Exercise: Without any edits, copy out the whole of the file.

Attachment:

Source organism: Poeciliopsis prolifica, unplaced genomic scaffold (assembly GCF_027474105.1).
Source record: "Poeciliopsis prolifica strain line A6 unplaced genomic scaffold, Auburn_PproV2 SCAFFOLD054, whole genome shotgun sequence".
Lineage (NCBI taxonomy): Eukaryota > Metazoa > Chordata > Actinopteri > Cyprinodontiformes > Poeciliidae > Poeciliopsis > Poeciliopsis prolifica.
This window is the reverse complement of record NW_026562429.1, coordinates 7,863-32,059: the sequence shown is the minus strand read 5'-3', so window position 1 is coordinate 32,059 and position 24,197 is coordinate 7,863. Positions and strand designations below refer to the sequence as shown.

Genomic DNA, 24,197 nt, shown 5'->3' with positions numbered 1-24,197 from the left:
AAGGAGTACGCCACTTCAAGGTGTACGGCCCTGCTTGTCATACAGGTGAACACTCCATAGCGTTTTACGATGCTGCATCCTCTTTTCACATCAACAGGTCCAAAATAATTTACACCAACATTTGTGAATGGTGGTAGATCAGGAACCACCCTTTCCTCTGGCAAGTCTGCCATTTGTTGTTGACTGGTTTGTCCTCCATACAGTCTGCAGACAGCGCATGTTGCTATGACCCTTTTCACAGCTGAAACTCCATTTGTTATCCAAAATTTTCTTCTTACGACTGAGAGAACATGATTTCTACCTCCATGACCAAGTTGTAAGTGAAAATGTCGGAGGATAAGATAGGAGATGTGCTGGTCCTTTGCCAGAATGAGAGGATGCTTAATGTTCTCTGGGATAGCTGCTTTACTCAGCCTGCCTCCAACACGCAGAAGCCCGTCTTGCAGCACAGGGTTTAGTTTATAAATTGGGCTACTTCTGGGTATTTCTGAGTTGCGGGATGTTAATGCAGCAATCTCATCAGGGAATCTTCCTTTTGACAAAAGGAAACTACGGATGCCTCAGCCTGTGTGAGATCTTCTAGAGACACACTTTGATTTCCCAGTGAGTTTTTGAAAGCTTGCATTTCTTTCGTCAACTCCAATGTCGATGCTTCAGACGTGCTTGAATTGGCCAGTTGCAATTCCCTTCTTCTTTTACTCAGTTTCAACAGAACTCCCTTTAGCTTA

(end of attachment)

Source organism: Poeciliopsis prolifica, unplaced genomic scaffold (assembly GCF_027474105.1).
Source record: "Poeciliopsis prolifica strain line A6 unplaced genomic scaffold, Auburn_PproV2 SCAFFOLD054, whole genome shotgun sequence".
Lineage (NCBI taxonomy): Eukaryota > Metazoa > Chordata > Actinopteri > Cyprinodontiformes > Poeciliidae > Poeciliopsis > Poeciliopsis prolifica.
This window is the reverse complement of record NW_026562429.1, coordinates 7,863-32,059: the sequence shown is the minus strand read 5'-3', so window position 1 is coordinate 32,059 and position 24,197 is coordinate 7,863. Positions and strand designations below refer to the sequence as shown.

Genomic DNA, 24,197 nt, shown 5'->3' with positions numbered 1-24,197 from the left:
AAGGAGTACGCCACTTCAAGGTGTACGGCCCTGCTTGTCATACAGGTGAACACTCCATAGCGTTTTACGATGCTGCATCCTCTTTTCACATCAACAGGTCCAAAATAATTTACACCAACATTTGTGAATGGTGGTAGATCAGGAACCACCCTTTCCTCTGGCAAGTCTGCCATTTGTTGTTGACTGGTTTGTCCTCCATACAGTCTGCAGACAGCGCATGTTGCTATGACCCTTTTCACAGCTGAAACTCCATTTGTTATCCAAAATTTTCTTCTTACGACTGAGAGAACATGATTTCTACCTCCATGACCAAGTTGTAAGTGAAAATGTCGGAGGATAAGATAGGAGATGTGCTGGTCCTTTGCCAGAATGAGAGGATGCTTAATGTTCTCTGGGATAGCTGCTTTACTCAGCCTGCCTCCAACACGCAGAAGCCCGTCTTGCAGCACAGGGTTTAGTTTATAAATTGGGCTACTTCTGGGTATTTCTGAGTTGCGGGATGTTAATGCAGCAATCTCATCAGGGAATCTTCCTTTTGACAAAAGGAAACTACGGATGCCTCAGCCTGTGTGAGATCTTCTAGAGACACACTTTGATTTCCCAGTGAGTTTTTGAAAGCTTGCATTTCTTTCGTCAACTCCAATGTCGATGCTTCAGACGTGCTTGAATTGGCCAGTTGCAATTCCCTTCTTCTTTTACTCAGTTTCAACAGAACTCCCTTTAGCTTA